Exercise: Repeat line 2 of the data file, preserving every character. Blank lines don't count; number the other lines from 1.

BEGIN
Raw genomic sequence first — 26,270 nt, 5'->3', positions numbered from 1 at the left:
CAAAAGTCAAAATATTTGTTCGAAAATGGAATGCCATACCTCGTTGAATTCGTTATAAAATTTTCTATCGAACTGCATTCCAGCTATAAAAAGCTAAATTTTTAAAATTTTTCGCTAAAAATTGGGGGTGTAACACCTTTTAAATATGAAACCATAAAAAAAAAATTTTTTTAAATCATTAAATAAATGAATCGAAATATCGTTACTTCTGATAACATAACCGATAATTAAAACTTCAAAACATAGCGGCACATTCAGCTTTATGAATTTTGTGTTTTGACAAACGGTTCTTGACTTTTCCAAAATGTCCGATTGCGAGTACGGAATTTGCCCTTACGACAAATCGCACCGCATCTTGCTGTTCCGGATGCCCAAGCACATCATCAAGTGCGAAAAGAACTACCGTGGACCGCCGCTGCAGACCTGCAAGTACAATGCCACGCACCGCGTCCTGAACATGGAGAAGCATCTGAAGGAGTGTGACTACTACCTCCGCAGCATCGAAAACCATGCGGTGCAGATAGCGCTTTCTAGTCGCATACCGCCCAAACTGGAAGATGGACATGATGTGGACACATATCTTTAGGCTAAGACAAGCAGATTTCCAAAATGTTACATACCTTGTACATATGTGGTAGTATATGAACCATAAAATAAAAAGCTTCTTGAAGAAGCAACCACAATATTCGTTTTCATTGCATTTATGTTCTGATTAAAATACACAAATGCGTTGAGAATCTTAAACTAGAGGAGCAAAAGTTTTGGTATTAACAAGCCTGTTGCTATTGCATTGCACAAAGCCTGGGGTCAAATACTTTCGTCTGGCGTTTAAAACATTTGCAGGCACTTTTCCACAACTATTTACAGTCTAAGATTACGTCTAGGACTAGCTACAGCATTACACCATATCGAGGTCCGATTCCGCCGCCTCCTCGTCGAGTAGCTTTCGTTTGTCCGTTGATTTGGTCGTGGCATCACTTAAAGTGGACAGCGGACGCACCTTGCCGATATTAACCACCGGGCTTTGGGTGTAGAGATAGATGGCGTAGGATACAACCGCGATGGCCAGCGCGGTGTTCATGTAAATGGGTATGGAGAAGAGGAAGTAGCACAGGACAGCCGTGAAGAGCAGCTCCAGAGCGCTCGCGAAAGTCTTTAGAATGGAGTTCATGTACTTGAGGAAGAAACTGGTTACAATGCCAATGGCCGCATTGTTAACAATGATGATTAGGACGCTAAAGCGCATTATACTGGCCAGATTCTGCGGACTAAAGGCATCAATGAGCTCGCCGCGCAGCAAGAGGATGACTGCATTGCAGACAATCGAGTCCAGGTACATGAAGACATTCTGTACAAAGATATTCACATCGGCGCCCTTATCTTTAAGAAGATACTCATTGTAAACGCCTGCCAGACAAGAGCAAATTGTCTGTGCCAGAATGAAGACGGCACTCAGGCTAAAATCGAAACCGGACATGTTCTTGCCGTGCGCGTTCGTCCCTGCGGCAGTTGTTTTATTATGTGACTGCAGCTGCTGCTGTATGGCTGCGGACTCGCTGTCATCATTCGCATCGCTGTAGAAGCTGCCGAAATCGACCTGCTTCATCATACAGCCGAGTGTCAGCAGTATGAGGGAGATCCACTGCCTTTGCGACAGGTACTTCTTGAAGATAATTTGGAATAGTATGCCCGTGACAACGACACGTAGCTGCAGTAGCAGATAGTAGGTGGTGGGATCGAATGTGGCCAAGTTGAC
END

CAAAAGTCAAAATATTTGTTCGAAAATGGAATGCCATACCTCGTTGAATTCGTTATAAAATTTTCTATCGAACTGCATTCCAGCTATAAAAAGCTAAATTTTTAAAATTTTTCGCTAAAAATTGGGGGTGTAACACCTTTTAAATATGAAACCATAAAAAAAAAATTTTTTTAAATCATTAAATAAATGAATCGAAATATCGTTACTTCTGATAACATAACCGATAATTAAAACTTCAAAACATAGCGGCACATTCAGCTTTATGAATTTTGTGTTTTGACAAACGGTTCTTGACTTTTCCAAAATGTCCGATTGCGAGTACGGAATTTGCCCTTACGACAAATCGCACCGCATCTTGCTGTTCCGGATGCCCAAGCACATCATCAAGTGCGAAAAGAACTACCGTGGACCGCCGCTGCAGACCTGCAAGTACAATGCCACGCACCGCGTCCTGAACATGGAGAAGCATCTGAAGGAGTGTGACTACTACCTCCGCAGCATCGAAAACCATGCGGTGCAGATAGCGCTTTCTAGTCGCATACCGCCCAAACTGGAAGATGGACATGATGTGGACACATATCTTTAGGCTAAGACAAGCAGATTTCCAAAATGTTACATACCTTGTACATATGTGGTAGTATATGAACCATAAAATAAAAAGCTTCTTGAAGAAGCAACCACAATATTCGTTTTCATTGCATTTATGTTCTGATTAAAATACACAAATGCGTTGAGAATCTTAAACTAGAGGAGCAAAAGTTTTGGTATTAACAAGCCTGTTGCTATTGCATTGCACAAAGCCTGGGGTCAAATACTTTCGTCTGGCGTTTAAAACATTTGCAGGCACTTTTCCACAACTATTTACAGTCTAAGATTACGTCTAGGACTAGCTACAGCATTACACCATATCGAGGTCCGATTCCGCCGCCTCCTCGTCGAGTAGCTTTCGTTTGTCCGTTGATTTGGTCGTGGCATCACTTAAAGTGGACAGCGGACGCACCTTGCCGATATTAACCACCGGGCTTTGGGTGTAGAGATAGATGGCGTAGGATACAACCGCGATGGCCAGCGCGGTGTTCATGTAAATGGGTATGGAGAAGAGGAAGTAGCACAGGACAGCCGTGAAGAGCAGCTCCAGAGCGCTCGCGAAAGTCTTTAGAATGGAGTTCATGTACTTGAGGAAGAAACTGGTTACAATGCCAATGGCCGCATTGTTAACAATGATGATTAGGACGCTAAAGCGCATTATACTGGCCAGATTCTGCGGACTAAAGGCATCAATGAGCTCGCCGCGCAGCAAGAGGATGACTGCATTGCAGACAATCGAGTCCAGGTACATGAAGACATTCTGTACAAAGATATTCACATCGGCGCCCTTATCTTTAAGAAGATACTCATTGTAAACGCCTGCCAGACAAGAGCAAATTGTCTGTGCCAGAATGAAGACGGCACTCAGGCTAAAATCGAAACCGGACATGTTCTTGCCGTGCGCGTTCGTCCCTGCGGCAGTTGTTTTATTATGTGACTGCAGCTGCTGCTGTATGGCTGCGGACTCGCTGTCATCATTCGCATCGCTGTAGAAGCTGCCGAAATCGACCTGCTTCATCATACAGCCGAGTGTCAGCAGTATGAGGGAGATCCACTGCCTTTGCGACAGGTACTTCTTGAAGATAATTTGGAATAGTATGCCCGTGACAACGACACGTAGCTGCAGTAGCAGATAGTAGGTGGTGGGATCGAATGTGGCCAAGTTGAC